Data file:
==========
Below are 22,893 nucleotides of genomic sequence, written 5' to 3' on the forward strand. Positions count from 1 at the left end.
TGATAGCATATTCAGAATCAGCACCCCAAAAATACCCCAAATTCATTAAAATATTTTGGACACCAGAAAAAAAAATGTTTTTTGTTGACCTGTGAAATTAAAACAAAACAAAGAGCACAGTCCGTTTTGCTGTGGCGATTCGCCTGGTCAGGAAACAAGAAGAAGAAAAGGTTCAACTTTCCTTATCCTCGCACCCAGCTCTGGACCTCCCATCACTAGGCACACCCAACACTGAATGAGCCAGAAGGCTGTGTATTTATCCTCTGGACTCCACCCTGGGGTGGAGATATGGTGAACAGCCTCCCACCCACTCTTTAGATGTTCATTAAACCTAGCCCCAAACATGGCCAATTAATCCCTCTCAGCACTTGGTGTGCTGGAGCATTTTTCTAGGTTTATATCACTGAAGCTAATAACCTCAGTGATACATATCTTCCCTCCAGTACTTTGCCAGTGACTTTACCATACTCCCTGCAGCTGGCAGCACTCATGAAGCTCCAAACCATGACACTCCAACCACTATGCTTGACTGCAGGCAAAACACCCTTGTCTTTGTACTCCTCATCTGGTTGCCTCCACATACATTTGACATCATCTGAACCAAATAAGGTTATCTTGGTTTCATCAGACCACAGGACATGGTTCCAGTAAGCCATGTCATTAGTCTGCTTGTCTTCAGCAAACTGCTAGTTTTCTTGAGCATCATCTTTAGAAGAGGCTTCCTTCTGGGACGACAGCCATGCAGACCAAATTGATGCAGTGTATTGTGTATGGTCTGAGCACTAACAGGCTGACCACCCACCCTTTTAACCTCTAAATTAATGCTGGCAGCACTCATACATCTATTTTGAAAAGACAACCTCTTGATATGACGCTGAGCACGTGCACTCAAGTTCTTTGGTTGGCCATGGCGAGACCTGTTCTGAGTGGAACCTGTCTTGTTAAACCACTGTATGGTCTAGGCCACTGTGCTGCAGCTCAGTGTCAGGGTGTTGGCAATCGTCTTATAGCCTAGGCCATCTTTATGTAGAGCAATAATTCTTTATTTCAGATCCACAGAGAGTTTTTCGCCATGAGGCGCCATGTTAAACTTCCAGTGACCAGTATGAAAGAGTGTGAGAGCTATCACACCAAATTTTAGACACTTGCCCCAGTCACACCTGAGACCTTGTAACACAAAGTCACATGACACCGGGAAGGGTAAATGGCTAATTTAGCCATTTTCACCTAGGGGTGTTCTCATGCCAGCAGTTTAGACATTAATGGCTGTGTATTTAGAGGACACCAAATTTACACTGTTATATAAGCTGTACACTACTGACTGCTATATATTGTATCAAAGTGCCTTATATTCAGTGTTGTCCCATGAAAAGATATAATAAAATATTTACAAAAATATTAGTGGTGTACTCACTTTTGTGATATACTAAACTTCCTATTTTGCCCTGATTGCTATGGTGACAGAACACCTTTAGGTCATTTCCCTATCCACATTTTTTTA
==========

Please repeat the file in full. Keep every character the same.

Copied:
Below are 22,893 nucleotides of genomic sequence, written 5' to 3' on the forward strand. Positions count from 1 at the left end.
TGATAGCATATTCAGAATCAGCACCCCAAAAATACCCCAAATTCATTAAAATATTTTGGACACCAGAAAAAAAAATGTTTTTTGTTGACCTGTGAAATTAAAACAAAACAAAGAGCACAGTCCGTTTTGCTGTGGCGATTCGCCTGGTCAGGAAACAAGAAGAAGAAAAGGTTCAACTTTCCTTATCCTCGCACCCAGCTCTGGACCTCCCATCACTAGGCACACCCAACACTGAATGAGCCAGAAGGCTGTGTATTTATCCTCTGGACTCCACCCTGGGGTGGAGATATGGTGAACAGCCTCCCACCCACTCTTTAGATGTTCATTAAACCTAGCCCCAAACATGGCCAATTAATCCCTCTCAGCACTTGGTGTGCTGGAGCATTTTTCTAGGTTTATATCACTGAAGCTAATAACCTCAGTGATACATATCTTCCCTCCAGTACTTTGCCAGTGACTTTACCATACTCCCTGCAGCTGGCAGCACTCATGAAGCTCCAAACCATGACACTCCAACCACTATGCTTGACTGCAGGCAAAACACCCTTGTCTTTGTACTCCTCATCTGGTTGCCTCCACATACATTTGACATCATCTGAACCAAATAAGGTTATCTTGGTTTCATCAGACCACAGGACATGGTTCCAGTAAGCCATGTCATTAGTCTGCTTGTCTTCAGCAAACTGCTAGTTTTCTTGAGCATCATCTTTAGAAGAGGCTTCCTTCTGGGACGACAGCCATGCAGACCAAATTGATGCAGTGTATTGTGTATGGTCTGAGCACTAACAGGCTGACCACCCACCCTTTTAACCTCTAAATTAATGCTGGCAGCACTCATACATCTATTTTGAAAAGACAACCTCTTGATATGACGCTGAGCACGTGCACTCAAGTTCTTTGGTTGGCCATGGCGAGACCTGTTCTGAGTGGAACCTGTCTTGTTAAACCACTGTATGGTCTAGGCCACTGTGCTGCAGCTCAGTGTCAGGGTGTTGGCAATCGTCTTATAGCCTAGGCCATCTTTATGTAGAGCAATAATTCTTTATTTCAGATCCACAGAGAGTTTTTCGCCATGAGGCGCCATGTTAAACTTCCAGTGACCAGTATGAAAGAGTGTGAGAGCTATCACACCAAATTTTAGACACTTGCCCCAGTCACACCTGAGACCTTGTAACACAAAGTCACATGACACCGGGAAGGGTAAATGGCTAATTTAGCCATTTTCACCTAGGGGTGTTCTCATGCCAGCAGTTTAGACATTAATGGCTGTGTATTTAGAGGACACCAAATTTACACTGTTATATAAGCTGTACACTACTGACTGCTATATATTGTATCAAAGTGCCTTATATTCAGTGTTGTCCCATGAAAAGATATAATAAAATATTTACAAAAATATTAGTGGTGTACTCACTTTTGTGATATACTAAACTTCCTATTTTGCCCTGATTGCTATGGTGACAGAACACCTTTAGGTCATTTCCCTATCCACATTTTTTTA